Asana vs Trello – both solutions are very visually oriented, which is good for newbees, but immediately limits ‘professional’ use. Like Trello, Asana is free for all practical purposes, so that’s a significant advantage. Asana used to be free for 30 users and the limit has been lowered to 15 free users. This may change at the time you are reading this review. Like Bitrix24, Asana is geared toward a more structured project management (i.e. top down management). Asana’s collaboration features, though not as rich as Bitrix24, are also geared toward getting things done (pardon my pun). Asana’s text driven interface is also more familiar and easy to work with for most folks, in my opinion. Who it is for – small teams of REGULAR FOLKS with moderate PM demands. If Trello is too simple, but you aren’t the type who reads books about project management, GTD, Kanban, Agile – Asanais perfect Trello alternative for you.

Wrike vs Trello – these two are hard to compare. It’s kind of like a boxing champion beating up a third grader, not that hard to do and not really an accomplishment for the boxer. Wrikeis an ubergeek PM platform. It’s not free, in fact it’s somewhat expensive and has been in continuous development for over 6 years. Most Wrike’s clients are very large companies with very specific demands, so it’s very flexible can be customized, though not necessarily easily, if your coding skills are poor. API is available. Wrike can be integrated with MS Projects and Apple Mail, has advanced task filters and supports dashboard with custom widgets. Who it is for – LARGE COMPANIES and PM UBERGEEKS. Wrike is PM ubergeek dream come true. It really shines if you have company with hundreds or thousands of employees who run tens of thousands of projects. I believe that Wrike has recently publicized the fact that they have one single client (a very large transnational corporation) who has created over one million projects using Wrikes platform. You can’t do that with Trello. If your company is small, however, you best chose between Bitrix24 and Asana, because not only Wrike’s freemium option is limited to five users, it actually comes without some basic PM features, like Gantt charts, which are available only use premium users. My guess is that this is a deliberate decision by their marketing team to attract only large project management literate clients who can take advantage of otherwise awesome PM platform.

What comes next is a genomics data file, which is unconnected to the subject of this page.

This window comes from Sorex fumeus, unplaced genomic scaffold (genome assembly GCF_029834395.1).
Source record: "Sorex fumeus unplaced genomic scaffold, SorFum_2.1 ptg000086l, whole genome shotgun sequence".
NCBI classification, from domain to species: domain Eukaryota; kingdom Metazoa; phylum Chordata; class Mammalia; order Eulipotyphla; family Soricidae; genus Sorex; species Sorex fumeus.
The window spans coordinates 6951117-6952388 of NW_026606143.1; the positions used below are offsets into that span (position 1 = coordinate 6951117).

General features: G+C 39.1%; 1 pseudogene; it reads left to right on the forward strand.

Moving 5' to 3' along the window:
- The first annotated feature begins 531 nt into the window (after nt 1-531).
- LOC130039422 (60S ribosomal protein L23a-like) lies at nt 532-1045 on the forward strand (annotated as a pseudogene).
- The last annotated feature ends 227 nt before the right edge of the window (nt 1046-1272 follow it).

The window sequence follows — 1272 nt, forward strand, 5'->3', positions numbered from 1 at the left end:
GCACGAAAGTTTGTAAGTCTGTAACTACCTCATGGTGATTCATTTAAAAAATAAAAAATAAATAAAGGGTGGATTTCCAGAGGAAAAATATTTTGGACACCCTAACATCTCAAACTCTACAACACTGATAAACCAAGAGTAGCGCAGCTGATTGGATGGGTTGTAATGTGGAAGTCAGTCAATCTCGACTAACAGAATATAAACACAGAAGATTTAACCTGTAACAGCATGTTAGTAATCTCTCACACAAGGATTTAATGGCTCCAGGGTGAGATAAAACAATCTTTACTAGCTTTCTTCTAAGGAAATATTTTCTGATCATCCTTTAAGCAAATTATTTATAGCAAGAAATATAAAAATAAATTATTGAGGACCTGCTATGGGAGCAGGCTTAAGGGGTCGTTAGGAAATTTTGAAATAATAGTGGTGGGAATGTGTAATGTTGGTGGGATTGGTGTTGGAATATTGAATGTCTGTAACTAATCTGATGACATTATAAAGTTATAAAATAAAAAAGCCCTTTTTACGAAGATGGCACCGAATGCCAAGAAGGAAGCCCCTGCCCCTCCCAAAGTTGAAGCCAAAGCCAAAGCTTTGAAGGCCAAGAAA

[Via - Trello vs Asana

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Tip of the day - Need company name? Try crowdsourcing

http://bottlesandwood.com/
Tucked in a warehouse a mile from the Las Vegas Strip, a handful of employees cut, grind, sand and polish glass — turning tourists’ trash into treasure.

It’s the business of bottles, and there’s certainly no shortage in Las Vegas. The Strip’s 24-hour party cycle sends scores of empty liquor, wine and beer bottles to the trash, much of it destined for burial at a landfill.

The demise of this perfectly good glass troubled Steve Cherry, founder of Bottles & Wood, a new Las Vegas-based company that repurposes discarded alcohol bottles.

“The last thing we should be doing with these bottles is crushing it and filling a landfill,” he said. “That does nothing for anyone.”

His business idea didn’t start in Las Vegas, though. A Southern California native, Cherry began repurposing glass water bottles to make candleholders for a friend’s restaurant. Customers approved of the new decor and asked where to buy it.

A sudden demand for the unique glassware got Cherry, a former software executive, thinking: Could this little side business be the start of something greater?

“I was like a shop guy when I was a kid,” he said. “Never thought I was going to make a living at it.”

Fast forward to July. That’s when Cherry moved his burgeoning business into warehouse space with a view of the Strip on the west side of Interstate 15. He pays 40 cents a square foot to rent the space and, so far, employs a dozen people.

“There are more liquor bottles coming out of this one-mile Strip than in Southern California,” Cherry said, explaining his rationale for moving to Las Vegas. “It’s an enormous anomaly.”